Historical Society















The Quaker Meeting House  

The Quaker Meeting House on Quaker Meeting House Road, Farmingdale, remains as a link to the early history of present day Farmingdale and Bethpage on Long Island. It also stands in a sense as a symbol of religious freedom, well over three hundred years after Thomas Powell (1641-1721), the area's first settler, sought a refuge in order to practice his Quaker faith. 

Powell and his family came from the Town of Huntington to the area in 1687. Some years earlier he had decided in conscience to become a member of the Religious Society of Friends, popularly known as Quakers.  After relocating, his family and others who joined with him met for worship in each others' homes as early as 1690. 

In 1695 Powell arranged the agreement known as the Bethpage Purchase with the local Native American clans. Today this fifteen-square-mile tract comprises Bethpage, East Farmingdale, Farmingdale, South Farmingdale, Melville, Old Bethpage, Plainedge, and Plainview. 

In 1698, the Quaker families established a local congregation, the Bethpage Preparative Meeting, but it was not until 1741, twenty tears after Thomas Powell's death that the first meeting house was built.  It stood on the north side of Quaker Meeting House Road, on a site which is now part of Bethpage State Park. By 1810, a larger meeting house was required. This structure not only had a room for worship, but also a school room. This second meeting house stood until it burned during the Great Blizzard of 1888.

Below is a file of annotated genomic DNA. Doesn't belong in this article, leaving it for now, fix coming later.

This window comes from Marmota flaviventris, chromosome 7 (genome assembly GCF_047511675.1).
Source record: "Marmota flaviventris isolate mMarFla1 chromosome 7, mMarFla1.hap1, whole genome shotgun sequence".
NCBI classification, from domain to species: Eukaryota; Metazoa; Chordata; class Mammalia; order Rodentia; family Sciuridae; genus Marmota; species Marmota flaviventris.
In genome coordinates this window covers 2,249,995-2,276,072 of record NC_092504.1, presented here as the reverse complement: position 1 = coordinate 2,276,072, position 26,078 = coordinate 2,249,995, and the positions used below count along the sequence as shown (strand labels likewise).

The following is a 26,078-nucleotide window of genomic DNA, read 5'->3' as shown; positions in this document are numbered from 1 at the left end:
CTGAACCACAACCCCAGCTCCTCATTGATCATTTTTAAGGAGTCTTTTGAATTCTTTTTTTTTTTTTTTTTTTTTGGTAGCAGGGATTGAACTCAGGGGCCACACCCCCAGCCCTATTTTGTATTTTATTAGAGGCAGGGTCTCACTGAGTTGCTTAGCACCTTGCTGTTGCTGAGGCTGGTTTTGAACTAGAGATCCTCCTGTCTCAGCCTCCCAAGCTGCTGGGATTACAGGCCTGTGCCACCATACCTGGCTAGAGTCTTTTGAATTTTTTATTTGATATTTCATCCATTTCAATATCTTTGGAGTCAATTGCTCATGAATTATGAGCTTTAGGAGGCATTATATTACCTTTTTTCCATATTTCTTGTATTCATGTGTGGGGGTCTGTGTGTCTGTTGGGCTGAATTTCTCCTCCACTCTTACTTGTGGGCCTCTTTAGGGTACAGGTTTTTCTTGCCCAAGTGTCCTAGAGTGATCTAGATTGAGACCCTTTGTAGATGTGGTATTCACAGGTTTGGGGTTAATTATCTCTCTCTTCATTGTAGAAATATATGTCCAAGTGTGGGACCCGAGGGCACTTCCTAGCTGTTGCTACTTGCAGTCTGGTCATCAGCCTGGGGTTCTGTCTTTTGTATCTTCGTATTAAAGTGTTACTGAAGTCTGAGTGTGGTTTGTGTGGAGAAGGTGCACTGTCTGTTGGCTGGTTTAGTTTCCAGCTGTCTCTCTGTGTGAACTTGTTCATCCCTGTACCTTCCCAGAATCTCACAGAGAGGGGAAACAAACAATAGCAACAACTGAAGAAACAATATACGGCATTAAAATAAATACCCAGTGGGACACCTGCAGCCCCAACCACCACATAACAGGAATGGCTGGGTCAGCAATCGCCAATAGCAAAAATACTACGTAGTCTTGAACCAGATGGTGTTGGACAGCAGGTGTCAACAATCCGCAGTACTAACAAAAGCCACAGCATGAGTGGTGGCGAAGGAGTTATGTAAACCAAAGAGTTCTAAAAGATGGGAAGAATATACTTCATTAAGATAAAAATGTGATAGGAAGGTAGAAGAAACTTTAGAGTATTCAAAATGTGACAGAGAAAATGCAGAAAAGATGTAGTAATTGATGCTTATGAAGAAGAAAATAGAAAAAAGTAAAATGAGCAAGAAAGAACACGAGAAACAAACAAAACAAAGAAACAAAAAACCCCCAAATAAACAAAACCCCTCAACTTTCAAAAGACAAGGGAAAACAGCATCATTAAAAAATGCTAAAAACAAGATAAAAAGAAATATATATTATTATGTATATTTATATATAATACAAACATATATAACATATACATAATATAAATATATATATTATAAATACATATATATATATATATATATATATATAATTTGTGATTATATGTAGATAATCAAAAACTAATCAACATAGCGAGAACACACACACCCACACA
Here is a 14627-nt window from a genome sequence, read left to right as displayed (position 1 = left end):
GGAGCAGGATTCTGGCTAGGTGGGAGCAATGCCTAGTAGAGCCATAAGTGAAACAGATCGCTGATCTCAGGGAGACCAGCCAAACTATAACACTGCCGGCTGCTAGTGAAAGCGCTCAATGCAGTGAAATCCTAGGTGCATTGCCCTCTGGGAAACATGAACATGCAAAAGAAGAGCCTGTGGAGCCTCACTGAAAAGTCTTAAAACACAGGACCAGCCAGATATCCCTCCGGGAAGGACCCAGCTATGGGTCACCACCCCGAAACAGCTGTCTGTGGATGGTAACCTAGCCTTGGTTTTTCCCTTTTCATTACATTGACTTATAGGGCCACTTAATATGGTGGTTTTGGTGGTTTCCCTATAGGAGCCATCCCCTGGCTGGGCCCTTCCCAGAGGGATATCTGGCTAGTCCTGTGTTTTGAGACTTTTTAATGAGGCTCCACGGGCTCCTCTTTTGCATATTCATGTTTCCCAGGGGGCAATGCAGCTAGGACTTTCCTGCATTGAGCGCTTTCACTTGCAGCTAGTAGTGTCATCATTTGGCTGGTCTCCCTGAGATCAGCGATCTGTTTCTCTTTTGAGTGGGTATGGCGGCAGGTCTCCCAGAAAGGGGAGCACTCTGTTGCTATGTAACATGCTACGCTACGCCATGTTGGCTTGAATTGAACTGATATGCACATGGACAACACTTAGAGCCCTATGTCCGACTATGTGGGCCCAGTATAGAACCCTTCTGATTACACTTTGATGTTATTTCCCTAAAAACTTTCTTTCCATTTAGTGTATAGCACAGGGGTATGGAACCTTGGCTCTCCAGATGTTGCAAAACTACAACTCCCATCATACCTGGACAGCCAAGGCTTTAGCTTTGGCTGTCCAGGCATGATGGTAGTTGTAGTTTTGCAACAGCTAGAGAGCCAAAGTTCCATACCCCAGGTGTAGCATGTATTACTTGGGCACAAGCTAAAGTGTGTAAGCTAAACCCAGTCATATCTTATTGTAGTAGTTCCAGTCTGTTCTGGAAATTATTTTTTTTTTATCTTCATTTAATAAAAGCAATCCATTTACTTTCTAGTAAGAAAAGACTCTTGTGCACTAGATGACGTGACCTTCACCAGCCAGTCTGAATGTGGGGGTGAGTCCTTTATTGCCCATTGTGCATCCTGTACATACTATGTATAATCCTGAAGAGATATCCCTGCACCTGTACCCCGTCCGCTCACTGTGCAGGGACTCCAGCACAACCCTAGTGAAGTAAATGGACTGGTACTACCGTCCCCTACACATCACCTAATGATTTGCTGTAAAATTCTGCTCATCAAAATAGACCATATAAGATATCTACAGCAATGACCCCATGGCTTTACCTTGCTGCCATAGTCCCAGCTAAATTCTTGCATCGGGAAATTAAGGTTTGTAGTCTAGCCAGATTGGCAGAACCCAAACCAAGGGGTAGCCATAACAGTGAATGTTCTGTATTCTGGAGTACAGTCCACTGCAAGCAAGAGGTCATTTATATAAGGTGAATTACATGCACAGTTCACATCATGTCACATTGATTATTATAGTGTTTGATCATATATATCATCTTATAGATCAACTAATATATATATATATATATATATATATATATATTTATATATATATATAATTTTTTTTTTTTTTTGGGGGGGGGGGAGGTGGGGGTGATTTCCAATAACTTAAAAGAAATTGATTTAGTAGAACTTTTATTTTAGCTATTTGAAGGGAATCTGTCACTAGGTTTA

The third meeting house was completed in 1890, again on the same site as the earlier two, on the north side of Quaker Meeting house Road. In 1936, following the formation of Bethpage State Park, the meeting house was moved to the south side of the road adjacent to the Friends' Cemetery. This move was made so that this house of worship would not be located on public property. 

In 1990 a fire seriously damaged the century-old Bethpage Meeting House in Farmingdale.  As the number of members of the "meeting" was quite small, the larger community came to the decision to preserve, repair, and restore the meeting house.  This was done to serve as a tangible, physical presence of the Quaker heritage which originally settled the community. The Farmingdale-Bethpage Historical Society was the leading agency in this successful effort. The little gray meeting house still stands amidst the trees, next to the graves of many who worshiped there over the years.




Quaker Meeting House - 2008.JPG (2307806 bytes)

Quaker Meeting House - 2008

Quaker Cemetery.JPG (2404153 bytes)

Quaker Cemetery

Quaker Meeting House Historic Marker.JPG (2295640 bytes)

Quaker Meeting House Historic Marker



All Photos above